GOP slams 30×30: ‘Dense on tag lines … light on content’

By Emma Dumain, Jennifer Yachnin | 05/07/2021 06:48 AM EDT

The Biden administration’s rebranding of a sweeping conservation effort and attempts to reassure property owners have done little to quell anxiety among conservatives on Capitol Hill.

Sen. John Boozman (R-Ark.) on Capitol Hill last month.

Sen. John Boozman (R-Ark.) on Capitol Hill last month. Francis Chung/E&E News

The Biden administration’s rebranding of a sweeping conservation effort and attempts to reassure property owners that they won’t be subject to mass federal "land grabs" have done little to quell anxiety among conservatives on Capitol Hill.

Congressional Republicans remain skeptical about the goal of conserving 30% of all U.S. lands and waters by 2030 — a road map now being called the "America the Beautiful" initiative that had long been known more simply as "30×30."

Indeed, yesterday’s release of a 24-page report outlining the administration’s strategy for moving forward with the framework left Republicans demanding more details.


"It’s vital that the administration gets past high-level talking points and defines their policies," said Rep. Bruce Westerman of Arkansas, the top Republican on the House Natural Resources Committee. "Up until now, we have received little to no guidance on how this initiative would be enacted."

Sen. John Boozman, a fellow Arkansas Republican and ranking member on the Senate Committee on Agriculture, Nutrition and Forestry, was similarly unimpressed.

"This initiative, like many of the Biden administration’s proposals targeting agriculture and climate change, lacks details," GOP committee spokesperson Patrick Creamer told E&E News. "Sen. Boozman plans to review the proposal, but he has concerns about the impact it will have on farmers and ranchers. … Without details, these concerns will continue to linger."

Yesterday’s report was never intended to be the definitive blueprint for how the initiative would be achieved; advocates always expected it to be a starting point, with one conservation activist predicting that the memo would set up "a process for a process."

The document offers only the broadest strokes on how to reach its aim. It stresses that the program will rely in large part on private conservation efforts — including easements on working lands like ranches and farms — alongside federal investments in open spaces and urban parks.

It pledges to work with everyone affected by the proposal, including farmers, ranchers, hunters and anglers, and tribal communities.

And, in a clear attempt to address early critics of the conservation push — led by Republican lawmakers from Western states with large swaths of public lands — the report even says that conservation efforts should not be concentrated in the West, "as has been a past practice of Federal agencies."

But the report lacks one widely anticipated feature: a baseline of how much land and water the Biden administration believes is already under conservation, or specific details on how it will conduct its tally over the next decade.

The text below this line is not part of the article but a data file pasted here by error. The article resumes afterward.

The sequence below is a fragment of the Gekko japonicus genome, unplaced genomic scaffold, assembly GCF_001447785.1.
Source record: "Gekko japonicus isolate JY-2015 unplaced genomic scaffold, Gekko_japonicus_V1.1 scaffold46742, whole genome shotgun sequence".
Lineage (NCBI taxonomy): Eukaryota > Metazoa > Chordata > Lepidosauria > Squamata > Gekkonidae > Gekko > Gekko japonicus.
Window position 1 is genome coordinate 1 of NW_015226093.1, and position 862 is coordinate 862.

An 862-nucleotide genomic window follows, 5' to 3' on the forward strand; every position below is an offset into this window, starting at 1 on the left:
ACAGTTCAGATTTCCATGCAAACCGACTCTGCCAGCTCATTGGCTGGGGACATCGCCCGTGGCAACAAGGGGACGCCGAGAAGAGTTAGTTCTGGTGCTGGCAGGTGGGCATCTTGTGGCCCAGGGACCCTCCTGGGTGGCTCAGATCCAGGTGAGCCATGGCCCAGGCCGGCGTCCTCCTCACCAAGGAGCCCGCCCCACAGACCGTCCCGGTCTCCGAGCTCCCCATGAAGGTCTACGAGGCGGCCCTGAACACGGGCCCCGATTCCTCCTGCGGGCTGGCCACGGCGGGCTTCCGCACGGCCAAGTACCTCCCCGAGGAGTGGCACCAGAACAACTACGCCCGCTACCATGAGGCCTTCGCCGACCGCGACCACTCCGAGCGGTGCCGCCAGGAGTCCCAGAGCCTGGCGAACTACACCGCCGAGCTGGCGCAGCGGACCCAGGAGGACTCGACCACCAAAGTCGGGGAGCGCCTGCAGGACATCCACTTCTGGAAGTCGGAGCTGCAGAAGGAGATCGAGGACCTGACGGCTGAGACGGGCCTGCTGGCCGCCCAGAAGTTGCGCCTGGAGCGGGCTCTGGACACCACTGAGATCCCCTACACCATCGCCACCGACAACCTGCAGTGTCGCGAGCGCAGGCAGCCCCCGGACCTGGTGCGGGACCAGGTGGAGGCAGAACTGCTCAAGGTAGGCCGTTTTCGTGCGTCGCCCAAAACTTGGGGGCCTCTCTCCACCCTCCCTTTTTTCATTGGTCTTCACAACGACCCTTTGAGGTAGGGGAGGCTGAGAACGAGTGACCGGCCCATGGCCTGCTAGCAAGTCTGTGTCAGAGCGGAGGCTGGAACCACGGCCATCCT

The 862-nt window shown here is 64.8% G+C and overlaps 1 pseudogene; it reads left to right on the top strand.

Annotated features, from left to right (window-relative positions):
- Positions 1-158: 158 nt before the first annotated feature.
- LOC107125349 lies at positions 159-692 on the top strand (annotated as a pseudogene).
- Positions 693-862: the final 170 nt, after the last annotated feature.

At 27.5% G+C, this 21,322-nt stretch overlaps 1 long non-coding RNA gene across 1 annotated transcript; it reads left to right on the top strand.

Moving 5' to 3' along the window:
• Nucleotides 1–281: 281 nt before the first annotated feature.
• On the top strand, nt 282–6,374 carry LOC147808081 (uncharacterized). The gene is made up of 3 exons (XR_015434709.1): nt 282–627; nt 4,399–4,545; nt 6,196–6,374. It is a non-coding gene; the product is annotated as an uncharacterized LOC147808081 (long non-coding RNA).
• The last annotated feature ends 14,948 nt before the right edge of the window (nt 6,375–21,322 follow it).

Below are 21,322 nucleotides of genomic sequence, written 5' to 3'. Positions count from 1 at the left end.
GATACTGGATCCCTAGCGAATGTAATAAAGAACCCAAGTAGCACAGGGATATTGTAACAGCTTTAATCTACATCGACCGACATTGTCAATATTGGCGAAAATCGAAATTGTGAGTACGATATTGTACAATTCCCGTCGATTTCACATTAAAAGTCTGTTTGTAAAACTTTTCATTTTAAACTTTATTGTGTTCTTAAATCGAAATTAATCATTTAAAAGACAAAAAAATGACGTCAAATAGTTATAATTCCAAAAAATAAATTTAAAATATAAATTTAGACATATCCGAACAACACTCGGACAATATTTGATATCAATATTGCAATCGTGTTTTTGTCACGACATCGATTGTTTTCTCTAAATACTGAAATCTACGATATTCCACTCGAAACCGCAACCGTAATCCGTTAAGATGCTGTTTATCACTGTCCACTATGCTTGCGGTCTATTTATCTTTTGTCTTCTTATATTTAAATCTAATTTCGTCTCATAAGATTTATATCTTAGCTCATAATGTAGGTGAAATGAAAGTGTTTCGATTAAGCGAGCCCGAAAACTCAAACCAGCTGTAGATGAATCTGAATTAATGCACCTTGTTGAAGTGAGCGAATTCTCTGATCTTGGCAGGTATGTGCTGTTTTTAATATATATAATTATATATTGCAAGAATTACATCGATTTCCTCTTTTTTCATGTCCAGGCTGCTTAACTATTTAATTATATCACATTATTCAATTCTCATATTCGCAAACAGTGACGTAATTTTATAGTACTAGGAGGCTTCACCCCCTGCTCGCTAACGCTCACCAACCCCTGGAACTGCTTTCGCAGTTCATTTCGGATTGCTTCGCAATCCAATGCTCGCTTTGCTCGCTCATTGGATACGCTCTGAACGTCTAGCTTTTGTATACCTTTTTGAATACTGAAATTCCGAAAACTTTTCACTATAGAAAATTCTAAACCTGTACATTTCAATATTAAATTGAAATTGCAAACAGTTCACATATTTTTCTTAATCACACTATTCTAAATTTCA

Instead, officials will establish an "American Conservation and Stewardship Atlas" to house data on various lands and waters managed for conservation or restoration, as well as an annual report "on the health of nature in America."

Westerman scoffed at this substitute for more concrete information.

"It is clear the administration is currently unable to answer these questions," he said. "Although I am pleased to see the administration is finally publicizing information on a previously undefined goal, the lack of specific details in the report is unacceptable."

Sen. Steve Daines (R-Mont.), likewise had little good to say. "Instead of charting a path forward for conservation over the next decade, the administration uses vague buzzwords to detract from the lack of information and contradictions within the report," he said. "This report does not resolve my concerns that this is nothing but an effort to lock up lands, which will hurt Montana’s farmers and ranchers and kill jobs."

Utah Rep. Blake Moore (R) said he and his fellow Beehive State colleagues — who often lead criticism of federal land management — likewise remain unclear about the administration’s priorities: "I have serious concerns with the 30×30 proposal, which is dense on tag lines and light on content."

‘A lot of work ahead of them’

Sen. John Barrasso (R-Wyo.). Photo credit: Francis Chung/E&E News
Senate Energy and Natural Resources Committee ranking member John Barrasso (R-Wyo.) is skeptical of a broad conservation plan from Democrats and the White House. | Francis Chung/E&E News

The Republican response to the America the Beautiful initiative persists as hunting and fishing advocacy groups typically aligned with GOP lawmakers are working to engage with the administration to make sure their priorities are addressed in a final product.

In doing so, they have tried to dispel myths about the conservation effort and urged members of Congress to adopt a wait-and-see posture (E&E Daily, April 13).

Among those groups is the American Sportfishing Association, which applauded the administration’s early efforts.

"The 30 by 30 initiative has generated a lot of attention within the recreational fishing community, not always in a positive way, due to concerns that it will be used as a means to arbitrarily restrict recreational fishing access," said Mike Leonard, the sportfishing association’s vice president of government affairs, in a statement yesterday. "However, we are pleased that the Biden Administration is approaching 30 by 30 with an understanding of the significant cultural, economic and conservation benefits that recreational fishing provides to the nation."

The Congressional Sportsmen’s Foundation, the education arm of the bipartisan Congressional Sportsmen’s Caucus, released a statement titled "30×30 Report Released Today Breathes an Air of Optimism for Sportsmen and Women, but Many Questions Still Remain."